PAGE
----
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CULINARY & HOSPITALITY: Fish Sauce & Umami

Robert Curtis: Fish sauces through the ages.
Read the paper; [PDF] copy has excellent Figure comparing fish sauce preparation methods.

What I learned from the Curtis paper about Umami and Fish Sauces (Notes and excerpts):

Umami  appears to have been derived from glutamic acid and 2 ribonucleotides, 5′-inosinate and 5′-guanylate  
Foods mentioned:
meats
(pork, chicken and beef)
fruits (grapes,apples)
vegetables (carrots, mushrooms, cabbage, asparagus, peas, and onions)
seafood (sardines, mackerel, tuna, oysters, and prawns)
processed foods: cheese, fish sauce, and soy sauce

Fish sauce seems to be fish plus salt and time to ferment. 
Use small fish (sardines and anchovy) and/or viscera of larger fish (tuna, mackerel)
May have a clear, reddish brown or amber color.
Best sauces have robust, though not offensive, odor.

Roman Fish Sauces
Garum: hydrolysis of small whole fish or fish innards in the presence of salt through natural fermentation over several months.
Allec: The undissolved fish material remaining from garum production.
Muria: Salty solution that resulted from osmosis during the salting of whole, gutted fish or slices of fish meat (salsamentum). 
 Liquamen: sesult of subsequent washings of allec with a salty solution, closely related to garum. In late antiquity the term liquamen effectively replaced garum as the generic word for fish sauce.

Romans placed into a vat small fish, particularly anchovies, sardines, and mackerel, 
and added salt at prescribed ratios and sometimes various herbs, spices, or wine. 
They used weights to press down on the concoction, covered it, and allowed it to remain in the sun for several months. 
At the end of this time, they withdrew the liquid garum by using a basket, filtered it, and placed it in a terracotta transport vessel, or amphora. 

Asian/Oriental fish sauce (prepared in a similar way)
Producers place fish (whole fish, usually anchovies) into a terracotta vessel, barrel, or concrete vat small, 
mix the fish with salt in a specified ratio that can vary but is usually Fish to salt  ≤5:1. 
Place weights on the mixture, cover the vat, and allow fermentation to continue for up to a year or more.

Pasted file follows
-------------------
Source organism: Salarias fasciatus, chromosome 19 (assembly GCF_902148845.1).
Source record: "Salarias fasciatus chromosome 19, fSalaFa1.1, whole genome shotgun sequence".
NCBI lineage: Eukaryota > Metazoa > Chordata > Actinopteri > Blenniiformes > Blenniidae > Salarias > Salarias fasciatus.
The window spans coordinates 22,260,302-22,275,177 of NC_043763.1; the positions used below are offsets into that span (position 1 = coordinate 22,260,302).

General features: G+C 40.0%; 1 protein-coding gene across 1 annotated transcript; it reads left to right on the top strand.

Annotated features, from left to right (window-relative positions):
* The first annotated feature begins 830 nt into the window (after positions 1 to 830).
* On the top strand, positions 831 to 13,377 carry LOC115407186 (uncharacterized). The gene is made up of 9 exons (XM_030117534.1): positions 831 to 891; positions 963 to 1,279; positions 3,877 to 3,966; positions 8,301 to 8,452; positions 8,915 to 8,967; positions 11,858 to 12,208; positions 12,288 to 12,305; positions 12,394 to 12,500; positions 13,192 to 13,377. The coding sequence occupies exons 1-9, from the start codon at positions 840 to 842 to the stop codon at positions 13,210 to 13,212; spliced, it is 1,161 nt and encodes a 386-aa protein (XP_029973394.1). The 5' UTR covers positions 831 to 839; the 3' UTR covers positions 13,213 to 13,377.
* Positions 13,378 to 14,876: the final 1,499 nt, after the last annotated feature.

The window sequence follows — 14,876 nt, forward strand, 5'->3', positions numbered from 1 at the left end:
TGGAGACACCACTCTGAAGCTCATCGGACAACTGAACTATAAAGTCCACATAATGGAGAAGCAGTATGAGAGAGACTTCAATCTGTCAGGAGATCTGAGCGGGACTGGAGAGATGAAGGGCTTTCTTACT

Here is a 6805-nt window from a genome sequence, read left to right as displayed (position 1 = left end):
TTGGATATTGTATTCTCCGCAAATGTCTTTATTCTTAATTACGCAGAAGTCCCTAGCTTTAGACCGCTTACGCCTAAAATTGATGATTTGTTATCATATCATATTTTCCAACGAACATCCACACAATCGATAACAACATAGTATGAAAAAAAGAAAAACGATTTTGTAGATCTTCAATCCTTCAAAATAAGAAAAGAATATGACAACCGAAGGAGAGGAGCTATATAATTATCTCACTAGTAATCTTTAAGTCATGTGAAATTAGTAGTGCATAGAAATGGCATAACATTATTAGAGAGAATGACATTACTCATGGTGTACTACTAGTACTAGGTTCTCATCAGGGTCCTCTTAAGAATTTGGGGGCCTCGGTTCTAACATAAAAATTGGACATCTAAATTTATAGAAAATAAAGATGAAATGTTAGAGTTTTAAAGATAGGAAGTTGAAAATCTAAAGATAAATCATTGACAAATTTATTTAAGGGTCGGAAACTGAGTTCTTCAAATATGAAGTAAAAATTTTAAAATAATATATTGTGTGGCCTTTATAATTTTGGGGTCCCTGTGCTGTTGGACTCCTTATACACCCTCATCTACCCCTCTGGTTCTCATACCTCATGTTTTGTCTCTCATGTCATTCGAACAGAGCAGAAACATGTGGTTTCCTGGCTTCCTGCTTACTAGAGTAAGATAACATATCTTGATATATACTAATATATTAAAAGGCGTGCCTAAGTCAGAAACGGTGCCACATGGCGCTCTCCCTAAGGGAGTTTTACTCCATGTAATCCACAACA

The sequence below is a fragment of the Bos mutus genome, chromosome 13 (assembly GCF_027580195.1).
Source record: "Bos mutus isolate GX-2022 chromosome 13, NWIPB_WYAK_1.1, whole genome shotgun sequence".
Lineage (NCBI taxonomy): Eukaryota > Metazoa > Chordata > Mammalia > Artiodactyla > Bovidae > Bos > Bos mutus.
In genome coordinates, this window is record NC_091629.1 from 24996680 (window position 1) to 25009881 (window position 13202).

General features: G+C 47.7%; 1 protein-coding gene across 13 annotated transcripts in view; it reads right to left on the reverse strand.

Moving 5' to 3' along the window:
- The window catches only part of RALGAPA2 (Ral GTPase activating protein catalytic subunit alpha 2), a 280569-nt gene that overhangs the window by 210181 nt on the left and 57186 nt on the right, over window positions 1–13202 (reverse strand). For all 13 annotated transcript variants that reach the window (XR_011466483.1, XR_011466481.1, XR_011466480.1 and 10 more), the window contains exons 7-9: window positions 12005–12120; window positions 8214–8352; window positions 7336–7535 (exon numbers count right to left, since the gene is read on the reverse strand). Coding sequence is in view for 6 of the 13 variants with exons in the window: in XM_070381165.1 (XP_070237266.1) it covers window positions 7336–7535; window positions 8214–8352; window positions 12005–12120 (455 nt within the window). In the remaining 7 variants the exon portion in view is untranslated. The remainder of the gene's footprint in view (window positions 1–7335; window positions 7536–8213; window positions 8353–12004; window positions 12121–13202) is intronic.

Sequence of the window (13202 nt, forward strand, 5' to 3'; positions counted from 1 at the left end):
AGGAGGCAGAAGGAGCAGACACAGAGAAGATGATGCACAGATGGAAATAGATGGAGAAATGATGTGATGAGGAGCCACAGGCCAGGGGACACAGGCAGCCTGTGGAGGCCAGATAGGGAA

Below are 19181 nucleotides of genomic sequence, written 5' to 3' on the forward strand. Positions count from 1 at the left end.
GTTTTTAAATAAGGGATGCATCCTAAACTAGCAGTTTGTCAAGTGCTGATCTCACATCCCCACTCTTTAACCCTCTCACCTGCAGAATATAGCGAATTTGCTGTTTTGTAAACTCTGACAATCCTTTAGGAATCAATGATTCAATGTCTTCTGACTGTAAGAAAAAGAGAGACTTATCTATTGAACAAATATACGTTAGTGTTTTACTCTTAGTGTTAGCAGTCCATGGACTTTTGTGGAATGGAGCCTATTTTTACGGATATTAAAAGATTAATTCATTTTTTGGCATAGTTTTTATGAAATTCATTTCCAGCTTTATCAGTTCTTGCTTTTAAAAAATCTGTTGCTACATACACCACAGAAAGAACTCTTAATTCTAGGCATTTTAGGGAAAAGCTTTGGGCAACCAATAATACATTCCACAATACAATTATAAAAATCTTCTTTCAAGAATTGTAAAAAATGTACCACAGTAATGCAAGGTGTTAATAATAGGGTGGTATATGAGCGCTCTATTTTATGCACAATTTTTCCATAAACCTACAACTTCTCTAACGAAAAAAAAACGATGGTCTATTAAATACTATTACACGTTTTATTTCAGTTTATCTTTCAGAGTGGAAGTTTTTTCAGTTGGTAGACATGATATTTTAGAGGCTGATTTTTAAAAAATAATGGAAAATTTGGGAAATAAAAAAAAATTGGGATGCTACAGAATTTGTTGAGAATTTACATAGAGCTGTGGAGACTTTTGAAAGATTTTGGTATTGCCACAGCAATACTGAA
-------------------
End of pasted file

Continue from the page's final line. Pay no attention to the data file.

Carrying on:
They then remove the liquid sauce by ladling or draining from a conduit at the bottom of the vat. 
Once filtered, they place the sauce into bottles. 
Often wash the residue with a hot, salty liquid and allow it to ferment before extracting a second-quality sauce. 

Modern Fish Sauces
Solutions of >20% salt and whole, uneviscerated, usually pelagic fish (coastal and oceanic fish), especially anchovies.
Eventually, the fish loses its shape and begins to liquefy as proteins decompose into amino-nitrogen compounds, notably amino acids, oligopeptides, and nitrogenous bases. 
Because enzymic hydrolysis is not total, an insoluble residue remains.
The quality of the final product depends on limiting the growth of microorganisms. 

Bacterial spoilage creates a stronger smelling sauce which is considered to be of poorer quality. 
fish-to-salt ratio of ≤5:1 and a relatively low pH of 5.0–6.5, common in the best fish sauces, are not conducive to the growth of bacteria. 

The dominant free amino acid in fish sauce is glutamate, which is present at a concentration of ≈1300 mg/100 mL fish sauce. 
As such, it has one of the highest free glutamate contents of any food, similar to that of parmesan cheese.

NPR: Fish Sauce and Archaeology

Do It Yourself (DIY)

Garum

Seafood Hazard Analysis and Critical Control Point (HACCP) Alliance

Variations

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